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United States of America

Constitutional republic


President Herbert Hoover


Alabama, Arizona, Arkansas, California, Colorado, Connecticut, Delaware, Florida, Georgia, Idaho, Illinois, Indiana, Iowa, Kansas, Kentucky, Louisiana, Maine, Maryland, Massachusetts, Michigan, Minnesota, Mississippi, Missouri, Montana, Nebraska, Nevada, New Hampshire, New Jersey, New Mexico, New York, North Carolina, North Dakota, Ohio, Oklahoma, Oregon, Pennsylvania, Rhode Island, South Carolina, South Dakota, Tennessee, Texas, Utah, Vermont, Virginia, West Virginia, Wisconsin, Wyoming


Washington, D.C.

Largest City

New York City


United States Army, United States Marine Corps, United States Navy, United States Army Air Corps, United States Coast Guard


123.1 million (1930 US census data)


English (de facto)


Mixed; states made their own wet and dry laws

The United States of America was once a proud and mighty nation that grew from thirteen former colonies of the British Empire to controlling a substantial amount of North America. During the 1930s it fractured, along with neighboring nation Canada, into twenty-three independent nations.


After a long series of disagreements with King George III of the British Empire went unresolved, thirteen colonies rebelled and banded together on July 4, 1776, and in the years that followed the United States of America was formally established and its government modified. It seemed, following a triumph of the federal government and Unionist sentiment over state power and rights in the American Civil War, that the United States would endure for a long time to come. This idea was reinforced when the United States entered the Great War in 1917, and its expeditionary force sent to Europe by the Army, Navy and Marine Corps returned victorious in 1918. The returning troops brought more than triumphant stories home with them, however; the first influenza epidemic struck North America that year.

The next blow came when the Eighteenth Amendment to the United States Constitution failed in 1920. Alcohol's legality thereafter completely depended on which state a person lived in, and wet and dry states began creating checkpoints at state lines. Kentucky and West Virginia then started an armed conflict with Virginia and North Carolina, bringing state law enforcement and militia in as they fought over their respective alcohol laws. Both sides ignored repeated "suggestions" from the federal government to resolve the issue until they threatened to send the U.S. Army to intervene.

In 1927, the Great Influenza Epidemic struck, beginning in New York. In response, states began to close their borders to ground-based travel. The following year, during the U.S. Presidential election of 1928 and a number of state elections, state-first sentiment began rising as several state-level candidates ran on "strong state" platforms. Upon winning office, these leaders began negotiating inter-state agreements and alliances, completely ignoring the federal government.

The death knell for the troubled nation was sounded when the U.S. stock market crashed on October 29, 1929. The prosperity of the "Roaring Twenties" swiftly became a distant memory as the entire country was reduced to economic ruin. With separatist sentiment rising and no solution coming from a weakened and indecisive federal government led by President Herbert Hoover, the end was near. Texas declared sovereignty on January 1, 1930, taking Oklahoma with it and re-forming the Republic of Texas. New York followed quickly, recruiting New Jersey and Pennsylvania and forming the Empire State on February 1, 1930. On the same day, California seceded and re-named itself the Nation of Hollywood. Utah seceded in April, calling itself the Nation of Deseret, and six Southern states seceded between April and May, forming a loose confederation of states under the name Confederation of Dixie.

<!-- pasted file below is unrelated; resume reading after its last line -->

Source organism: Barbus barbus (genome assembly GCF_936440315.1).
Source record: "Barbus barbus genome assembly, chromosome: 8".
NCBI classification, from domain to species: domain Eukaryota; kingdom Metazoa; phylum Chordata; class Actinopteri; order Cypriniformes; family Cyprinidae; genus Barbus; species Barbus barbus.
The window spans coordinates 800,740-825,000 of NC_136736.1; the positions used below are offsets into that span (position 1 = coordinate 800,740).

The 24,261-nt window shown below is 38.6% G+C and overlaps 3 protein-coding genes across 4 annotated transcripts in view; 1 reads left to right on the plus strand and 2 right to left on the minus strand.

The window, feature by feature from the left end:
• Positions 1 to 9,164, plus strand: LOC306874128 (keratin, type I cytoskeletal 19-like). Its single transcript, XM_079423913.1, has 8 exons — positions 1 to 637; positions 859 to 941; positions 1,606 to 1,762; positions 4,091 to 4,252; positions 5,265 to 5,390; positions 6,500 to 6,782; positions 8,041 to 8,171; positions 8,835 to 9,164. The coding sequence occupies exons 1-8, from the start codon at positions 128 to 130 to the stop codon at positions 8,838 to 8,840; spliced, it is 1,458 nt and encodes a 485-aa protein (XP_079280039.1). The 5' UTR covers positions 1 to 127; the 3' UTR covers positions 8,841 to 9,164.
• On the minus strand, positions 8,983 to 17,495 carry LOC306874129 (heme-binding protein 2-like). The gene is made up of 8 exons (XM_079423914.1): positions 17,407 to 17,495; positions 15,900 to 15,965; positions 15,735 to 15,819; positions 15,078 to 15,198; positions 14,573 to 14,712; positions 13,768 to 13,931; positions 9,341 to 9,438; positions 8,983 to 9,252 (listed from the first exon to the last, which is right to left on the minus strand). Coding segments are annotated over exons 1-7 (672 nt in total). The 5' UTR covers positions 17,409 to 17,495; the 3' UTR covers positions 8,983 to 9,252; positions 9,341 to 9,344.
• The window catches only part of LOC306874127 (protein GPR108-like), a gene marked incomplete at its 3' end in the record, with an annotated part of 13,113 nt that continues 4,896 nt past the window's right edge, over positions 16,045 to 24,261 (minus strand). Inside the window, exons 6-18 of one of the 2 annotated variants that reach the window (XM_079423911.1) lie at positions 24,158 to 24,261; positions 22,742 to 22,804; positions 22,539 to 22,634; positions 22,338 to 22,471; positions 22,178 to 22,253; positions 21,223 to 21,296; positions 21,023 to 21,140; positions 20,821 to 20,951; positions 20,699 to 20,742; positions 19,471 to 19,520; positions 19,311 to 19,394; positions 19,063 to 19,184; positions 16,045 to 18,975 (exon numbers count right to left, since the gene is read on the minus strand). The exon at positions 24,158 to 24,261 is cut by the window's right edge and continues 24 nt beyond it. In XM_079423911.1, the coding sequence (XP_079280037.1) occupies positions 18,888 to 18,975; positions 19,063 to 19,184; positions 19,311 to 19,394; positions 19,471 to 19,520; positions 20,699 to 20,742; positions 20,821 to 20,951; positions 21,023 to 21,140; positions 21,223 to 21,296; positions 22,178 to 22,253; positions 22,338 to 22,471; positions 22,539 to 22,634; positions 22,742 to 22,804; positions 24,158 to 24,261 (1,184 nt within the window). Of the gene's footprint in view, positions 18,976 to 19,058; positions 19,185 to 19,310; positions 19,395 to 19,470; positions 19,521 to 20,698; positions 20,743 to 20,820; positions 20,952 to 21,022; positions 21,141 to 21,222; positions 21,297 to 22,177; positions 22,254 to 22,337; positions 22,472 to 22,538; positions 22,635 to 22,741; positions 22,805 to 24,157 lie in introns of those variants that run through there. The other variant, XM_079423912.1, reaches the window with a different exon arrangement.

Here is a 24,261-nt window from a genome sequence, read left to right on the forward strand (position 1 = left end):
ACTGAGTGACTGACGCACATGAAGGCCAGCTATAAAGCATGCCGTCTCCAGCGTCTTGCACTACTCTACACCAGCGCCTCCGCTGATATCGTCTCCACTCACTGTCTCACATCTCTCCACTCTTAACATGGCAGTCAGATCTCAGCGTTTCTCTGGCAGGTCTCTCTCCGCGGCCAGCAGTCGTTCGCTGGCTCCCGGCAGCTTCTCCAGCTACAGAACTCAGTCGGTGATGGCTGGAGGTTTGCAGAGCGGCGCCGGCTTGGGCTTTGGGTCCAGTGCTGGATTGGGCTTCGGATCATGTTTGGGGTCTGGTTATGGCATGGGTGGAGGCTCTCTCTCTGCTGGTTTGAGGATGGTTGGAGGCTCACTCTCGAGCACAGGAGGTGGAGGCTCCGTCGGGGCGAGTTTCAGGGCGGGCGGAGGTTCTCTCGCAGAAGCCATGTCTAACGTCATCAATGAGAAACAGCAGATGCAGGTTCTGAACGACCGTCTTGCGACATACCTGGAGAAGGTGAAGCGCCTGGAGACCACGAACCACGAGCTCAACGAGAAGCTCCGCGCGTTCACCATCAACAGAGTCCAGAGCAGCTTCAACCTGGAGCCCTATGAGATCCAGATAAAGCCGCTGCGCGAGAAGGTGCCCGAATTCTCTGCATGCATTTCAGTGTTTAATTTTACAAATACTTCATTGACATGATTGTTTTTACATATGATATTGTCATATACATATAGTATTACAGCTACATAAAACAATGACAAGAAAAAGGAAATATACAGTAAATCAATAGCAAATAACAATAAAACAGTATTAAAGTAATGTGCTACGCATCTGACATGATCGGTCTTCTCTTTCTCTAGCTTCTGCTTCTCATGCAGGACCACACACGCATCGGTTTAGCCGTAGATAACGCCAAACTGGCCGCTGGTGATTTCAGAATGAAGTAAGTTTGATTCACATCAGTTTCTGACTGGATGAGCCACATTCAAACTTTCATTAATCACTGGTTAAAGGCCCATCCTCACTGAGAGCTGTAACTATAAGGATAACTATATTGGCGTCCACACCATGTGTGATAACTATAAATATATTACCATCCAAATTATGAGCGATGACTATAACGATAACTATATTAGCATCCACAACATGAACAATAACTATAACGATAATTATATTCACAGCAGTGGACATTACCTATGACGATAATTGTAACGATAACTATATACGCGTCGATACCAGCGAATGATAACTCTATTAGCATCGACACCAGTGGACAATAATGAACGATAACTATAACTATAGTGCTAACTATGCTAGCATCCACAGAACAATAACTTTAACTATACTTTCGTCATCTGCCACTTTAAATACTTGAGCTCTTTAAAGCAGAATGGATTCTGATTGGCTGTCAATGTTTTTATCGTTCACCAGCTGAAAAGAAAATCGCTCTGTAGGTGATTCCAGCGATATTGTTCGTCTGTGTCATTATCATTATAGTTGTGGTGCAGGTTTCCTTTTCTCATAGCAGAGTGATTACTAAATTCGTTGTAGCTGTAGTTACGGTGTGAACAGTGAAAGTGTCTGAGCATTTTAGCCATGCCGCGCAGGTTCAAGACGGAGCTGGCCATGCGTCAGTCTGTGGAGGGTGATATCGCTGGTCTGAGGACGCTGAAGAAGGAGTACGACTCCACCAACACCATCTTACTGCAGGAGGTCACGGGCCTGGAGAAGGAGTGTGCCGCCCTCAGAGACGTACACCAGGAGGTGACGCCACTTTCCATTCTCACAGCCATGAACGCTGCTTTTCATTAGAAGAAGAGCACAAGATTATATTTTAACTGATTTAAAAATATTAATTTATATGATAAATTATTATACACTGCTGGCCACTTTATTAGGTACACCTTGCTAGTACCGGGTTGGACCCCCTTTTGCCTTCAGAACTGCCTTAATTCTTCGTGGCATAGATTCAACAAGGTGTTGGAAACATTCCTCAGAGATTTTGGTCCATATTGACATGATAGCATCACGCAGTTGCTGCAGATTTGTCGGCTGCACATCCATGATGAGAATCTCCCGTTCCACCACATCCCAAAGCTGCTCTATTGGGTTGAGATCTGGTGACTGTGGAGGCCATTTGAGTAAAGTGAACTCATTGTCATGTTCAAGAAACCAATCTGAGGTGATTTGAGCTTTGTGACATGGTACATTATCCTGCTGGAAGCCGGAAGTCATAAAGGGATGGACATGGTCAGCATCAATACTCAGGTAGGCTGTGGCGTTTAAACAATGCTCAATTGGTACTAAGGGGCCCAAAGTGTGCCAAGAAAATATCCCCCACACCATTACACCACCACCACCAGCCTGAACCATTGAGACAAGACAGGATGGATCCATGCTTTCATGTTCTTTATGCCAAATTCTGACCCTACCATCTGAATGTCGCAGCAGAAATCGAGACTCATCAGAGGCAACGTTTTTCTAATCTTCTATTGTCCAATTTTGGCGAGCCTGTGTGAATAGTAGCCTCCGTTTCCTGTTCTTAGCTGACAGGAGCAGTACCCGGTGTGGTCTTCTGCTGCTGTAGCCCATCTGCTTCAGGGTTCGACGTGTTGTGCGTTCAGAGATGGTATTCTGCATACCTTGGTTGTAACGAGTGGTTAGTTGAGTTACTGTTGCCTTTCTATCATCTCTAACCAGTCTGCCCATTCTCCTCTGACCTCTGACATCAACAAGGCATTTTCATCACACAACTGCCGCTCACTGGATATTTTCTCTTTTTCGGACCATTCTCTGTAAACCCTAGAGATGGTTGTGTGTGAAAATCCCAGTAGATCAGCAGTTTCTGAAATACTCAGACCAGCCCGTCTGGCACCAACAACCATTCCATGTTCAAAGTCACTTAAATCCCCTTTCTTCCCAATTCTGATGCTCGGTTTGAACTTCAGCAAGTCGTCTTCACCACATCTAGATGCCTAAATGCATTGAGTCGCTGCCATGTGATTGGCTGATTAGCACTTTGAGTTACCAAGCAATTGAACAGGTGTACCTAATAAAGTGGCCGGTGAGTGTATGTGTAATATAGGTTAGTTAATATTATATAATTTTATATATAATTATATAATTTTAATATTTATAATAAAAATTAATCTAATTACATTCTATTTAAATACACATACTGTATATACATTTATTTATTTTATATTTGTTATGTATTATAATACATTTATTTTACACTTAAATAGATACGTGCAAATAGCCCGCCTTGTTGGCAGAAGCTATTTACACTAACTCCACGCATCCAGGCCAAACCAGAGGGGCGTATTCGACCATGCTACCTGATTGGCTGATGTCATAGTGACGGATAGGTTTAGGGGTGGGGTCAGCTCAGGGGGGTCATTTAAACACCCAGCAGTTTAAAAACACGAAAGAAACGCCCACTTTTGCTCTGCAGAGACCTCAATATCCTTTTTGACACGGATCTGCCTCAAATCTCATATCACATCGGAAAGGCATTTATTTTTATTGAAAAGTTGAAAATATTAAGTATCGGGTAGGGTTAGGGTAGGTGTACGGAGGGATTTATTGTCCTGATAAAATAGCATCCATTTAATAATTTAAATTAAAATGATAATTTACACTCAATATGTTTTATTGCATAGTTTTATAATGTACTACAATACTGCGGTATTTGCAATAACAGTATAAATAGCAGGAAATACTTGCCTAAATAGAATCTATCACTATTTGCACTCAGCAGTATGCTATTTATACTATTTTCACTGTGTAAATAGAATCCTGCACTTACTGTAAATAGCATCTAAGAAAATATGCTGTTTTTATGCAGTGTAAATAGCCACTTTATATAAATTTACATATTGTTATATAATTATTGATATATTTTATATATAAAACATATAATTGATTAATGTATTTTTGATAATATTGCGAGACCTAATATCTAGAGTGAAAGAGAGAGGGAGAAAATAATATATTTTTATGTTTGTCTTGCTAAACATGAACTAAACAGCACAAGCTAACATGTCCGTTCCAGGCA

The intial crumbling of the Union gained speed as more and more states quit, or were simply forced to create their own unions and alliances as it became obvious the United States government had no power anymore. That fact was driven home when the US Army was defeated in the Battle of Fort Scott, Kansas by the People's Revolt on September 20, 1931. The United States government and military swiftly disentegrated as word of this defeat spread, and by the end of 1931 the United States of America no longer existed.


Over a thousand companies and corporations were based within the United States before its breakup in 1930, with countless firms having been created during the industrialization of the early 1900s alone.


The United States Armed Forces was responsible for all matters of national defense. It consisted of:

  • United States Army- Land warfare.
  • United States Marine Corps- Amphibious warfare.
  • United States Navy- Sea warfare.
  • United States Army Air Corps- Air warfare.
  • United States Coast Guard- Maritime law enforcement, coastal defense, search & rescue.

Political Relations[]

Ever since its creation in 1776, the United States had maintained foreign relations as a sovereign state. By the end of the Great War in 1918, it had become a world power and played a prominent role in world affairs. In particular, despite past disagreements, it maintained an alliance with the British Empire and had assisted the Allied Powers in achieving victory in the Great War.

After that conflict, however, the United States began to turn inward as its population lost interest in world affairs. This disinterest intensified enormously when the U.S. stock market crashed on October 24, 1929. After that, the United States lasted just two more years before vanishing completely as over a dozen new nations and independent territories took its place.